Diaspora Minister Tzipi Hotovely is concerned that the Supreme Court may intervene in the coalition agreements between Blue and White and Likud or prevent Prime Minister Netanyahu from forming the next government.
"The Supreme Court should reject this petition outright because according to the constitutional tradition in the State of Israel, the Court [should] not interfere with coalition agreements and there is an explicit fundamental law that determines who is allowed to serve as prime minister," Hotovely said in an interview with Arutz Sheva.
She said the court has been overreaching its authority. "On the issue before the Court, [the Attorney General] has made it very clearly: The Prime Minister will serve out his term until his legal case is clarified and a final judgment made by the Court. This is far from where the Court has taken it. The very fact that the Supreme Court is convening an extensive forum and letting the public know that this case is worthy of discussion and will not be rejected outright, in of itself breaks the clear rules of the game between the political sphere and Supreme Court."
"We bear no illusions about the Supreme Court. We understand that it's exerted itself as a political entity over recent years as legal activism has become a major tool in case law. But in this case, the issue at hand holds even greater significance, as the majority of Israelis have gone to the voting booths on three separate occasions," said Hotovely.
The Likud minister says the Court is the one causing the greatest harm to Israeli democracy. "The State of Israel finds itself in one of its most challenging crises in the political, health and economic realms as a result of the coronavirus crisis. The [question of the] national emergency government needs to be viewed as the order of the hour. Unfortunately, instead of rejecting the petition outright, we're having a discussion about it."
"As someone worried about the Supreme Court breaking the rules of democracy, I'm afraid that if the it intervenes against the choice of the majority of Israeli citizens and cancels the de facto election results, we will reach a situation where Israeli democracy [is suppressed]," she continued.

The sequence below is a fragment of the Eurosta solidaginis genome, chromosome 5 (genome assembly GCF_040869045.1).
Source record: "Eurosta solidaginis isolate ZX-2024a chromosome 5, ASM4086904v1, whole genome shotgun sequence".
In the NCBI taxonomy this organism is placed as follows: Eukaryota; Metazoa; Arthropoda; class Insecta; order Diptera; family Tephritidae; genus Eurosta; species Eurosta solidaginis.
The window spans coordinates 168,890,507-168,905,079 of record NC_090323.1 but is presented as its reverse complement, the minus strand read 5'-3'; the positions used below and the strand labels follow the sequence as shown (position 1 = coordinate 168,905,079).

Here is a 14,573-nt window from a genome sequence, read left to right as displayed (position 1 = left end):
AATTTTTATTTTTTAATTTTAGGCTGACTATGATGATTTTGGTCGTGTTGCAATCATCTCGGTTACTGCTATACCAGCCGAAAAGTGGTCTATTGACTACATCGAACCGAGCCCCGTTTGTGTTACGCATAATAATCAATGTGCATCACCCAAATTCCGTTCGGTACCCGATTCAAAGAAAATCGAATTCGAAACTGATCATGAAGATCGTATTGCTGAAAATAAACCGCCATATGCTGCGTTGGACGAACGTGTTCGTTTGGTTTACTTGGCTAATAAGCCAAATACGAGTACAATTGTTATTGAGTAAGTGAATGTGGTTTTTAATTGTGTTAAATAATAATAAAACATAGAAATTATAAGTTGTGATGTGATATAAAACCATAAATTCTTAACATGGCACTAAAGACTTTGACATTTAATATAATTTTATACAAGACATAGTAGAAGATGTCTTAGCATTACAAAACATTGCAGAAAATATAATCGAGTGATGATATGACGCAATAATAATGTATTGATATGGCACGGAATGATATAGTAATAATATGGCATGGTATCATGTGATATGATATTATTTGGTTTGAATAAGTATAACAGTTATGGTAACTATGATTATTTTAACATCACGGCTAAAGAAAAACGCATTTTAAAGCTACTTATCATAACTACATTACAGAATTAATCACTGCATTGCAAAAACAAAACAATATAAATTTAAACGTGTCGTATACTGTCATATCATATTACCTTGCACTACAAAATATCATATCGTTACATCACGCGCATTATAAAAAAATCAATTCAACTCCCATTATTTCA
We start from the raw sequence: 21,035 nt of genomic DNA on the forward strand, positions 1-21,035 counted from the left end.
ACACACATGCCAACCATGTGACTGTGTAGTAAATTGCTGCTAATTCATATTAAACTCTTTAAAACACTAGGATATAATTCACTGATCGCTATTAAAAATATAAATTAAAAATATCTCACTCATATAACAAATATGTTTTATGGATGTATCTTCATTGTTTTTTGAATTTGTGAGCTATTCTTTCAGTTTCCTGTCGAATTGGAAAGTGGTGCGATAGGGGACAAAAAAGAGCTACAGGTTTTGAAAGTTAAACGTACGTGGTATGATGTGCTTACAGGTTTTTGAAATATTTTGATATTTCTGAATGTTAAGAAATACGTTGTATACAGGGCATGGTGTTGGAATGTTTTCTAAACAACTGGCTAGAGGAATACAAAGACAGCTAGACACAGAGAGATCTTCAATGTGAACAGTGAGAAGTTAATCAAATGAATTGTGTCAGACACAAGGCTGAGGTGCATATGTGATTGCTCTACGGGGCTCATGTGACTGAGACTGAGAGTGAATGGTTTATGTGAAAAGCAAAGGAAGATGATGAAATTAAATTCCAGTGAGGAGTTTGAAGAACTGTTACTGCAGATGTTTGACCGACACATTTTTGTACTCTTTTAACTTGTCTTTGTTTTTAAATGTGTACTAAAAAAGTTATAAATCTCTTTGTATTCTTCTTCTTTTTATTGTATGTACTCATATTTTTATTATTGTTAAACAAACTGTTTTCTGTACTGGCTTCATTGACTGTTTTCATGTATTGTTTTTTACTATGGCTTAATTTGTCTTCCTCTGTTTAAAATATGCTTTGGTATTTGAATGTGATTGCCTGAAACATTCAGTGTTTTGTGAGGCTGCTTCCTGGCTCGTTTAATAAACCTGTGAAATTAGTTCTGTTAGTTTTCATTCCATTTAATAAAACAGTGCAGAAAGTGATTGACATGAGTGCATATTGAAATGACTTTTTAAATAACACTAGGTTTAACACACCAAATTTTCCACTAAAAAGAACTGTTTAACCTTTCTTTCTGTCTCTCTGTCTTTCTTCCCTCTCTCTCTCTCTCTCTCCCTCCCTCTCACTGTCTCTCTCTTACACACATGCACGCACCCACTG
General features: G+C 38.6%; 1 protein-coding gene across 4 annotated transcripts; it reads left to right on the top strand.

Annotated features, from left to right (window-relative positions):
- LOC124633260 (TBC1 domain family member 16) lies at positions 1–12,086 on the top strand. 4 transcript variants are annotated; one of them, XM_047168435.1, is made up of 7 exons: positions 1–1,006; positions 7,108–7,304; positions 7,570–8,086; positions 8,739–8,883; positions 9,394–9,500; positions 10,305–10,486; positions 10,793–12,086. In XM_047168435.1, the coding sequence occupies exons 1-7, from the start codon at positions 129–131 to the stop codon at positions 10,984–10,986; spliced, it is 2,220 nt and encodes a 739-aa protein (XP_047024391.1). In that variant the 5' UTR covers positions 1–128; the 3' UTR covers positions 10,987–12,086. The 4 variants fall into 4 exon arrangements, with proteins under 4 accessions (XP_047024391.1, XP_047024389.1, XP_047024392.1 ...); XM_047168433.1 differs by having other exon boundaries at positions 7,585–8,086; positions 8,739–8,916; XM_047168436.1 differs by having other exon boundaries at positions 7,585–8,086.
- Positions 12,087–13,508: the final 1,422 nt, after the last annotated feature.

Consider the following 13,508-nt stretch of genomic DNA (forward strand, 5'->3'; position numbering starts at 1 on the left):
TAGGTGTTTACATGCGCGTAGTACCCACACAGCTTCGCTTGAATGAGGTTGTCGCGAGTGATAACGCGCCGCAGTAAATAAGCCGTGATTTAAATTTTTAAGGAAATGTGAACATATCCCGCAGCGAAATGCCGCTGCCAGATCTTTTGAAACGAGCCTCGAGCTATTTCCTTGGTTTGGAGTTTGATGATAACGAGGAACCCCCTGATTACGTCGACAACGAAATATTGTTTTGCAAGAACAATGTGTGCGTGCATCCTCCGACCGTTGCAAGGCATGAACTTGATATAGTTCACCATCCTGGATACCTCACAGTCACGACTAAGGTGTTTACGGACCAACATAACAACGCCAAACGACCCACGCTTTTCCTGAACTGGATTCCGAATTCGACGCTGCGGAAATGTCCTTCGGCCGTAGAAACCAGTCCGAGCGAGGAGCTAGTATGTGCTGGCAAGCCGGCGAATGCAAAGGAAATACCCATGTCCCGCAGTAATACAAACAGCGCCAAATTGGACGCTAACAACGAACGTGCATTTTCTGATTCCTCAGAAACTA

"If the Supreme Court drags the State of Israel into another election, democracy will be trampled. Beyond the fact that this breaks any legal tradition, democratic elections will become insignificant. Supreme Court intervention to disqualify a candidate whom the majority of the Israeli public voted into office, a candidate supported by a vast majority within his own party, as well as a coalition agreement reached in blood, sweat, and tears that Israeli law clearly allows, as well as concessions we all made to reach this point will be canceled outright. This will make a laughing stock of the will of the people."
"The Supreme Court understands the significance of [such] a decision. Its intervention would break all the rules of the game," she stated.
On Yamina's refusal to join the coalition
Hotovely said she did not accept Yamina's claims that the Prime Minister had failed to address its demands in coalition negotiations. "There is a proposal on the table with the prime minister behind it: the education portfolio, the Jerusalem and Heritage Portfolio and the Deputy Minister responsible for the Settlement and National Service Division - this encompasses all areas that religious Zionism values most."
"I think that anyone who considers suh an offer as an insult does not understand the importance of education in Israel or does not value the price of unity amongst the people of Israel," said Hotovely.
She said that members of Yamina had to come to the realization that her party was making concessions. "After all, the biggest loser in this coalition agreement is the Likud. Those who will actually pay the price of unity are Likud ministers. Everyone knows we are giving in and many of us will not be ministers. We all wanted a narrow right-wing government to fulfill our dreams, but in the end reality sank in and we have to look it in the eyes. At this time, the right thing is for everyone to come in under the same roof. The education ministries and Jerusalem and Heritage are worthy portfolios that should make them very happy."
"Yamina doesn't realize that it received six seats making it the smallest party in the Knesset. It needs to gain some self-awareness. The prime minister wants it in the coalition. He offered them an honorable proposal. No senior Likud minister, including myself, would turn down the education portfolio."
''As a religious Zionist, I think it's one of the most important portfolios. This discourse [they are trying to impart] that everyone is against them is unnecessary. They have received a worthy proposal and should join the government. Value players are welcome in this government and there is no question at all that the prime minister is interested in Yamina," pointed out Hotovely.
"It should be noted that at no point has Yamina stated that it has an ideological issue with the government. This is not a dispute over sovereignty, but a question of ministerial appointments. It is puzzling to me that such a good proposal is not seriously considered and does not reach coalition negotiations like any party does at this time. Either they don't understand the significance of election results or they don't understand the significance of the situation," she concluded.